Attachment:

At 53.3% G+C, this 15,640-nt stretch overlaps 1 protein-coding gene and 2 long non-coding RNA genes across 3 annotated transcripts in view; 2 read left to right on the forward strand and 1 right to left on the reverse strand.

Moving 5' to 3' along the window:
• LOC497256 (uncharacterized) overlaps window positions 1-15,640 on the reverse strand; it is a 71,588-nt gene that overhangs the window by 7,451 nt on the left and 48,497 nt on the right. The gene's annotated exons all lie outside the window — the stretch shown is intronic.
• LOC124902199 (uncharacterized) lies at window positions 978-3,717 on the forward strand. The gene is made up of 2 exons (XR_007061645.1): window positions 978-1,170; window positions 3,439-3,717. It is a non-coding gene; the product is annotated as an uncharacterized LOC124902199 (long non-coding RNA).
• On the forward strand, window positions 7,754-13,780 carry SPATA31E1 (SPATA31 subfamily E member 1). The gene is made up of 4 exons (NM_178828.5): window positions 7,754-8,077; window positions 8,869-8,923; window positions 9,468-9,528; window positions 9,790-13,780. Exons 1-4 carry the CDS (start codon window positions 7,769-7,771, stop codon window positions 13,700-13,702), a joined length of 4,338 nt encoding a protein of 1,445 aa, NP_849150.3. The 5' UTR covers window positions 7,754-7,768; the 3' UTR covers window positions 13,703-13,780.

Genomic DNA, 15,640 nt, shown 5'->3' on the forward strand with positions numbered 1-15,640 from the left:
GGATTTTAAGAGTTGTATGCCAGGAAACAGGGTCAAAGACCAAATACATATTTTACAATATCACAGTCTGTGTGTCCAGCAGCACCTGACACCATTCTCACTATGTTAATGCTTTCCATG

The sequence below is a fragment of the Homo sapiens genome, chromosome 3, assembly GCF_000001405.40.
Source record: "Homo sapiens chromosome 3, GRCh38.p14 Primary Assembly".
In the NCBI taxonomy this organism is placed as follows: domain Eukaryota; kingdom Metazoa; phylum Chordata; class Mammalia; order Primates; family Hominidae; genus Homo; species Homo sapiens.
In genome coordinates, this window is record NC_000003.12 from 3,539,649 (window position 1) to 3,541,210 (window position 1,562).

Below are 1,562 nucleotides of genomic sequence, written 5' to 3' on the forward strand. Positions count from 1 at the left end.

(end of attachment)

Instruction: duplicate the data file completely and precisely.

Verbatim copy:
At 53.3% G+C, this 15,640-nt stretch overlaps 1 protein-coding gene and 2 long non-coding RNA genes across 3 annotated transcripts in view; 2 read left to right on the forward strand and 1 right to left on the reverse strand.

Moving 5' to 3' along the window:
• LOC497256 (uncharacterized) overlaps window positions 1-15,640 on the reverse strand; it is a 71,588-nt gene that overhangs the window by 7,451 nt on the left and 48,497 nt on the right. The gene's annotated exons all lie outside the window — the stretch shown is intronic.
• LOC124902199 (uncharacterized) lies at window positions 978-3,717 on the forward strand. The gene is made up of 2 exons (XR_007061645.1): window positions 978-1,170; window positions 3,439-3,717. It is a non-coding gene; the product is annotated as an uncharacterized LOC124902199 (long non-coding RNA).
• On the forward strand, window positions 7,754-13,780 carry SPATA31E1 (SPATA31 subfamily E member 1). The gene is made up of 4 exons (NM_178828.5): window positions 7,754-8,077; window positions 8,869-8,923; window positions 9,468-9,528; window positions 9,790-13,780. Exons 1-4 carry the CDS (start codon window positions 7,769-7,771, stop codon window positions 13,700-13,702), a joined length of 4,338 nt encoding a protein of 1,445 aa, NP_849150.3. The 5' UTR covers window positions 7,754-7,768; the 3' UTR covers window positions 13,703-13,780.

Genomic DNA, 15,640 nt, shown 5'->3' on the forward strand with positions numbered 1-15,640 from the left:
GGATTTTAAGAGTTGTATGCCAGGAAACAGGGTCAAAGACCAAATACATATTTTACAATATCACAGTCTGTGTGTCCAGCAGCACCTGACACCATTCTCACTATGTTAATGCTTTCCATG

The sequence below is a fragment of the Homo sapiens genome, chromosome 3, assembly GCF_000001405.40.
Source record: "Homo sapiens chromosome 3, GRCh38.p14 Primary Assembly".
In the NCBI taxonomy this organism is placed as follows: domain Eukaryota; kingdom Metazoa; phylum Chordata; class Mammalia; order Primates; family Hominidae; genus Homo; species Homo sapiens.
In genome coordinates, this window is record NC_000003.12 from 3,539,649 (window position 1) to 3,541,210 (window position 1,562).

Below are 1,562 nucleotides of genomic sequence, written 5' to 3' on the forward strand. Positions count from 1 at the left end.